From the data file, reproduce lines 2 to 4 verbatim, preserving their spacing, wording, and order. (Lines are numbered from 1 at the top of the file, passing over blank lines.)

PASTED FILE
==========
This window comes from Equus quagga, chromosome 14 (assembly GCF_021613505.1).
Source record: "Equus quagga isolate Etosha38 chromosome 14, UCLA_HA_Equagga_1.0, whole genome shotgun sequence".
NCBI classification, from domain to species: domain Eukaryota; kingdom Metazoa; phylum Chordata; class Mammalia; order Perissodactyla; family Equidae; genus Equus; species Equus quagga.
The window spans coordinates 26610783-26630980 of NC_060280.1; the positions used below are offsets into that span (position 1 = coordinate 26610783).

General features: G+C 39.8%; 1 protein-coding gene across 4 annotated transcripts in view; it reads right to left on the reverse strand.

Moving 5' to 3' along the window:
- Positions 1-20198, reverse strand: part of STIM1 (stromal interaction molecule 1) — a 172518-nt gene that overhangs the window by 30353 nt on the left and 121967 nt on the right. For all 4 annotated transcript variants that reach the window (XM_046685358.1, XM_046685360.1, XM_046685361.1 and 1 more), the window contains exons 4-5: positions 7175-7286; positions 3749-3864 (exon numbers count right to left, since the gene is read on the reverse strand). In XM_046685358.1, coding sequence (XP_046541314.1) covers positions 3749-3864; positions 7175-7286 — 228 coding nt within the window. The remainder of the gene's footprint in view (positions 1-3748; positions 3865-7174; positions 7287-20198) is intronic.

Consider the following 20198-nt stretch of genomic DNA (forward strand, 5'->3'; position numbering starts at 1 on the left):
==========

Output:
Source record: "Equus quagga isolate Etosha38 chromosome 14, UCLA_HA_Equagga_1.0, whole genome shotgun sequence".
NCBI classification, from domain to species: domain Eukaryota; kingdom Metazoa; phylum Chordata; class Mammalia; order Perissodactyla; family Equidae; genus Equus; species Equus quagga.
The window spans coordinates 26610783-26630980 of NC_060280.1; the positions used below are offsets into that span (position 1 = coordinate 26610783).